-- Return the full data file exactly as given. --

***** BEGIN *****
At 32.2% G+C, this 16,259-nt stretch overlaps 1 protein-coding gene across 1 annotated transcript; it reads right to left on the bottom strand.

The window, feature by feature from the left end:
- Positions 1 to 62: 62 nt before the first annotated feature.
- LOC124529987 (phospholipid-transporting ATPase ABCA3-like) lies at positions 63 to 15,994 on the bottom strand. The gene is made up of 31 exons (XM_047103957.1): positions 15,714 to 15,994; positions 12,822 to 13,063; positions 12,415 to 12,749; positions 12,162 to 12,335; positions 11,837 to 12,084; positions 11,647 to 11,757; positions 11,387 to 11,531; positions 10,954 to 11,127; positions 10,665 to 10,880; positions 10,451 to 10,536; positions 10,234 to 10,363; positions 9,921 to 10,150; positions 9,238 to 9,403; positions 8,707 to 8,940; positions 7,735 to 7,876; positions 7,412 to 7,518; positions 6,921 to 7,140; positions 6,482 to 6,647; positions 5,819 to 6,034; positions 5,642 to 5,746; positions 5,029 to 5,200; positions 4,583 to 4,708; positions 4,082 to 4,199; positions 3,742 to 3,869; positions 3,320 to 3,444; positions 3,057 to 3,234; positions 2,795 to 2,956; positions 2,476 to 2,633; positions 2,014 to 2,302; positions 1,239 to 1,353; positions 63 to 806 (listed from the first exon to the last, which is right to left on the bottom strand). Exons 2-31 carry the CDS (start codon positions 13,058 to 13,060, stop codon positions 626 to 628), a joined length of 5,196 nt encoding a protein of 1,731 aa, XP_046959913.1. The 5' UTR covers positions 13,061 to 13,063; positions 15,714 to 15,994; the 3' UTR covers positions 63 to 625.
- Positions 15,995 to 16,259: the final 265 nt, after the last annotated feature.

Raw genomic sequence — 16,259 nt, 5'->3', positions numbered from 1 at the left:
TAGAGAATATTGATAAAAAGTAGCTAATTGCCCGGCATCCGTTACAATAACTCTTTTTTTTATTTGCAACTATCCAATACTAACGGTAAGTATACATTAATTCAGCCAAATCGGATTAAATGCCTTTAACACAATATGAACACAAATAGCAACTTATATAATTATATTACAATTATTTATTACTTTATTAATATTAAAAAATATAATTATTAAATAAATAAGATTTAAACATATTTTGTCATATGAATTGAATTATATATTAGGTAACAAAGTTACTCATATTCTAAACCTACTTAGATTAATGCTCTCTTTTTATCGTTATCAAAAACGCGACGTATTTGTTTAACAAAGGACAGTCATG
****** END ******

At 32.2% G+C, this 16,259-nt stretch overlaps 1 protein-coding gene across 1 annotated transcript; it reads right to left on the bottom strand.

The window, feature by feature from the left end:
- Positions 1 to 62: 62 nt before the first annotated feature.
- LOC124529987 (phospholipid-transporting ATPase ABCA3-like) lies at positions 63 to 15,994 on the bottom strand. The gene is made up of 31 exons (XM_047103957.1): positions 15,714 to 15,994; positions 12,822 to 13,063; positions 12,415 to 12,749; positions 12,162 to 12,335; positions 11,837 to 12,084; positions 11,647 to 11,757; positions 11,387 to 11,531; positions 10,954 to 11,127; positions 10,665 to 10,880; positions 10,451 to 10,536; positions 10,234 to 10,363; positions 9,921 to 10,150; positions 9,238 to 9,403; positions 8,707 to 8,940; positions 7,735 to 7,876; positions 7,412 to 7,518; positions 6,921 to 7,140; positions 6,482 to 6,647; positions 5,819 to 6,034; positions 5,642 to 5,746; positions 5,029 to 5,200; positions 4,583 to 4,708; positions 4,082 to 4,199; positions 3,742 to 3,869; positions 3,320 to 3,444; positions 3,057 to 3,234; positions 2,795 to 2,956; positions 2,476 to 2,633; positions 2,014 to 2,302; positions 1,239 to 1,353; positions 63 to 806 (listed from the first exon to the last, which is right to left on the bottom strand). Exons 2-31 carry the CDS (start codon positions 13,058 to 13,060, stop codon positions 626 to 628), a joined length of 5,196 nt encoding a protein of 1,731 aa, XP_046959913.1. The 5' UTR covers positions 13,061 to 13,063; positions 15,714 to 15,994; the 3' UTR covers positions 63 to 625.
- Positions 15,995 to 16,259: the final 265 nt, after the last annotated feature.

Raw genomic sequence — 16,259 nt, 5'->3', positions numbered from 1 at the left:
TAGAGAATATTGATAAAAAGTAGCTAATTGCCCGGCATCCGTTACAATAACTCTTTTTTTTATTTGCAACTATCCAATACTAACGGTAAGTATACATTAATTCAGCCAAATCGGATTAAATGCCTTTAACACAATATGAACACAAATAGCAACTTATATAATTATATTACAATTATTTATTACTTTATTAATATTAAAAAATATAATTATTAAATAAATAAGATTTAAACATATTTTGTCATATGAATTGAATTATATATTAGGTAACAAAGTTACTCATATTCTAAACCTACTTAGATTAATGCTCTCTTTTTATCGTTATCAAAAACGCGACGTATTTGTTTAACAAAGGACAGTCATG